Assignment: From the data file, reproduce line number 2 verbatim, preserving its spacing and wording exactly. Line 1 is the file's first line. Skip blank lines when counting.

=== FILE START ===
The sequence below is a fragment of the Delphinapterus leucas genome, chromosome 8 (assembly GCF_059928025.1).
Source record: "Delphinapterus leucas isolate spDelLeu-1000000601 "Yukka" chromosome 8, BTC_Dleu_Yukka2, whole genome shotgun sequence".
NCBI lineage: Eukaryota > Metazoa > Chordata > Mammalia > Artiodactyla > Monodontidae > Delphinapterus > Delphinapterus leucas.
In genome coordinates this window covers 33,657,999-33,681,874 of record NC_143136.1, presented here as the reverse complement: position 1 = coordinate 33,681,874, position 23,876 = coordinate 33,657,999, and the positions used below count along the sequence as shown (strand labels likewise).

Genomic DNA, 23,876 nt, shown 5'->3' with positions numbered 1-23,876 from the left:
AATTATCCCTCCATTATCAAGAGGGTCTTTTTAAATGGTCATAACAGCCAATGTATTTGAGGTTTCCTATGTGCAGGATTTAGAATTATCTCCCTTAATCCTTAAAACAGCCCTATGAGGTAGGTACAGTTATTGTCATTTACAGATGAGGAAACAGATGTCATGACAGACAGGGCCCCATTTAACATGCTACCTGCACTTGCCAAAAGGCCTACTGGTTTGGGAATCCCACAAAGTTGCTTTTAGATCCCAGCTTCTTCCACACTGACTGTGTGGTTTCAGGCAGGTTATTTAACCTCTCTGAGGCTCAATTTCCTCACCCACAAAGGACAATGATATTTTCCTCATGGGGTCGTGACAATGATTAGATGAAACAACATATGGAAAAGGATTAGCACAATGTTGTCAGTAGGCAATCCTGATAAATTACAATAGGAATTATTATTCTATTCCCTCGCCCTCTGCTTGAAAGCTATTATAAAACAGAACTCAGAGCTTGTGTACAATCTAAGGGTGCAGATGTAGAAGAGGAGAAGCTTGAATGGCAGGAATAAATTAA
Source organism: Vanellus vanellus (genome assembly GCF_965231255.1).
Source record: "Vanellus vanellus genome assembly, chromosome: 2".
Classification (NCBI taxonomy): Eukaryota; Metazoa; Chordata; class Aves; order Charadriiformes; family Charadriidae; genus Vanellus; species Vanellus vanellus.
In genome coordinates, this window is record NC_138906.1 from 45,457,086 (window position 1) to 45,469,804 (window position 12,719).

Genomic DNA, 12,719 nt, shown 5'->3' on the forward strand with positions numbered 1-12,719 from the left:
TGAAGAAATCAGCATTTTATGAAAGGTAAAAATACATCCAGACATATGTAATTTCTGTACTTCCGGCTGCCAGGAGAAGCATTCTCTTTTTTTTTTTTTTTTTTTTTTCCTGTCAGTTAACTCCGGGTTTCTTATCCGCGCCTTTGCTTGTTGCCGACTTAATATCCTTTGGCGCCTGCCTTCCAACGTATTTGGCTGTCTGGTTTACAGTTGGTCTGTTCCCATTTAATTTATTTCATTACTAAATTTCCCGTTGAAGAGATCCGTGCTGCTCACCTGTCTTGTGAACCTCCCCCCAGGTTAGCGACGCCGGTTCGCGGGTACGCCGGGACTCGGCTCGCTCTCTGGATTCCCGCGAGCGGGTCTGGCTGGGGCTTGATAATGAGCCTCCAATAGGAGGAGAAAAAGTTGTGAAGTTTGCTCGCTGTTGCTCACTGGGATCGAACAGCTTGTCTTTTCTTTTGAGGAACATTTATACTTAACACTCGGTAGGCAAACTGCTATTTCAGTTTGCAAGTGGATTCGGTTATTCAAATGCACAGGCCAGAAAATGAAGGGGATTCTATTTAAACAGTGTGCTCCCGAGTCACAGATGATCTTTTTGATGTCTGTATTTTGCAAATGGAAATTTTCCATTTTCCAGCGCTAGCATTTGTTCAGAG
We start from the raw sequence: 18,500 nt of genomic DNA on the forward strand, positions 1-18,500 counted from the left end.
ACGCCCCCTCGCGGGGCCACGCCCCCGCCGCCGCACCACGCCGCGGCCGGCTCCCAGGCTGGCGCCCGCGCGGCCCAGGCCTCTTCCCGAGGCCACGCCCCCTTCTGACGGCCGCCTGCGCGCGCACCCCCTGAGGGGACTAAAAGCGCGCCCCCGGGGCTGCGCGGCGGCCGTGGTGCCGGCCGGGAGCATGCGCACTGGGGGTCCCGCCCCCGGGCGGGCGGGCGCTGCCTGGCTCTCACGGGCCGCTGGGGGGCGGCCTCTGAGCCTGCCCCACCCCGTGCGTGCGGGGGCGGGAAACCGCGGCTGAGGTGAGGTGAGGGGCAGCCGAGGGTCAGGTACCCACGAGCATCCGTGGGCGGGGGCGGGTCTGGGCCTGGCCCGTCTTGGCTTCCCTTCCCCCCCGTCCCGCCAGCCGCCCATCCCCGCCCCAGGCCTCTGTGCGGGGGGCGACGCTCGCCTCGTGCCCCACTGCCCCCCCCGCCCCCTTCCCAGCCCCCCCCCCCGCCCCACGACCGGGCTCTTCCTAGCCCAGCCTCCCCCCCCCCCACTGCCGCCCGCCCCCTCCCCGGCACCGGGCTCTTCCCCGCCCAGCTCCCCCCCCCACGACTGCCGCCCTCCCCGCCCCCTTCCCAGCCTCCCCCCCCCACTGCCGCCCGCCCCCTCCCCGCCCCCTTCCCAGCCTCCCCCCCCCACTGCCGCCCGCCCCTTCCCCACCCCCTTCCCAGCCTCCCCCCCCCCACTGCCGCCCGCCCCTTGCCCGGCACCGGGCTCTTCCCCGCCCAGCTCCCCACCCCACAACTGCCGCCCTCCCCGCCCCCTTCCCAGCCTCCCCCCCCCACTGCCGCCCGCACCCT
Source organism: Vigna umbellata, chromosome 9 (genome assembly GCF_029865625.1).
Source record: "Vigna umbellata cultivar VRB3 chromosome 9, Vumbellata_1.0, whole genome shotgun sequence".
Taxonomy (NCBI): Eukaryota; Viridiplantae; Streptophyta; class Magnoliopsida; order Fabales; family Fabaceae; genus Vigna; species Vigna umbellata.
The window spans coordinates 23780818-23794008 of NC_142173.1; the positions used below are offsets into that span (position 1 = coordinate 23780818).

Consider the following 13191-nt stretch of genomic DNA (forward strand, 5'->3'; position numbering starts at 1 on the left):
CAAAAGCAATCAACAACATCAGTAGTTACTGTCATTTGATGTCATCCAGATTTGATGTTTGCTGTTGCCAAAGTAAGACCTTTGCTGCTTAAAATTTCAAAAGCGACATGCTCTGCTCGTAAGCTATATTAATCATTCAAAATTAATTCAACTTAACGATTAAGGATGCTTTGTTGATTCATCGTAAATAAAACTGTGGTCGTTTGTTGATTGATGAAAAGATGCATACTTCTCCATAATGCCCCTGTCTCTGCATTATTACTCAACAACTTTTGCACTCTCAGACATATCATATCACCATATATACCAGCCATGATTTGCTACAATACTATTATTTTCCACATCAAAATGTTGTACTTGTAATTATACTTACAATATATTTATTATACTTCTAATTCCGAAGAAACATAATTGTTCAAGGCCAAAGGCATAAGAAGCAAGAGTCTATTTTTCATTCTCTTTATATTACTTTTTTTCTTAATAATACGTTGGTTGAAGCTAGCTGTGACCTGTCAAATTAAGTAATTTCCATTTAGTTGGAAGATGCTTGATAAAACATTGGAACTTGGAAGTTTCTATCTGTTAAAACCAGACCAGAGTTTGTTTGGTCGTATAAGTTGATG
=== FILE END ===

Source record: "Delphinapterus leucas isolate spDelLeu-1000000601 "Yukka" chromosome 8, BTC_Dleu_Yukka2, whole genome shotgun sequence".